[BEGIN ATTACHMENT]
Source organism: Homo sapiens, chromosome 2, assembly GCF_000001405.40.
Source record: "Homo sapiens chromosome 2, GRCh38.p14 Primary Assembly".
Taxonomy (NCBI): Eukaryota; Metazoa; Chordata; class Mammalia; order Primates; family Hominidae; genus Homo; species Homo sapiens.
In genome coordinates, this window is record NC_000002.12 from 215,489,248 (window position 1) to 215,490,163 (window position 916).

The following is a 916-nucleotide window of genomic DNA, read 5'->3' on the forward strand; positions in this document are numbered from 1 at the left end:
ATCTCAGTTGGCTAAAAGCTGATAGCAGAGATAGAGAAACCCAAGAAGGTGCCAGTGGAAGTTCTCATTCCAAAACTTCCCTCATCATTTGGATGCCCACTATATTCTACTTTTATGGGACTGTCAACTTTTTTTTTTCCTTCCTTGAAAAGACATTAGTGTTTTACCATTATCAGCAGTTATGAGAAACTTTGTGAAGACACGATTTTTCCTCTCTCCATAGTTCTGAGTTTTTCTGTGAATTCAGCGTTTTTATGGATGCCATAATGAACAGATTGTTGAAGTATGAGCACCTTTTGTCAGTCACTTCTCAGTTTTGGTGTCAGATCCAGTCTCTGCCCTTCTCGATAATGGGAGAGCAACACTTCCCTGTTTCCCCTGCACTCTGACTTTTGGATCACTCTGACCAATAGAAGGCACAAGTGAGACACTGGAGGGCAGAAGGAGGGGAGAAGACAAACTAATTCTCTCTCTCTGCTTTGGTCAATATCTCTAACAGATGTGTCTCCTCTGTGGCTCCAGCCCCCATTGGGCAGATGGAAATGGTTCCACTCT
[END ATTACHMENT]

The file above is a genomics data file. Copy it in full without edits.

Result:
Source organism: Homo sapiens, chromosome 2, assembly GCF_000001405.40.
Source record: "Homo sapiens chromosome 2, GRCh38.p14 Primary Assembly".
Taxonomy (NCBI): Eukaryota; Metazoa; Chordata; class Mammalia; order Primates; family Hominidae; genus Homo; species Homo sapiens.
In genome coordinates, this window is record NC_000002.12 from 215,489,248 (window position 1) to 215,490,163 (window position 916).

The following is a 916-nucleotide window of genomic DNA, read 5'->3' on the forward strand; positions in this document are numbered from 1 at the left end:
ATCTCAGTTGGCTAAAAGCTGATAGCAGAGATAGAGAAACCCAAGAAGGTGCCAGTGGAAGTTCTCATTCCAAAACTTCCCTCATCATTTGGATGCCCACTATATTCTACTTTTATGGGACTGTCAACTTTTTTTTTTCCTTCCTTGAAAAGACATTAGTGTTTTACCATTATCAGCAGTTATGAGAAACTTTGTGAAGACACGATTTTTCCTCTCTCCATAGTTCTGAGTTTTTCTGTGAATTCAGCGTTTTTATGGATGCCATAATGAACAGATTGTTGAAGTATGAGCACCTTTTGTCAGTCACTTCTCAGTTTTGGTGTCAGATCCAGTCTCTGCCCTTCTCGATAATGGGAGAGCAACACTTCCCTGTTTCCCCTGCACTCTGACTTTTGGATCACTCTGACCAATAGAAGGCACAAGTGAGACACTGGAGGGCAGAAGGAGGGGAGAAGACAAACTAATTCTCTCTCTCTGCTTTGGTCAATATCTCTAACAGATGTGTCTCCTCTGTGGCTCCAGCCCCCATTGGGCAGATGGAAATGGTTCCACTCT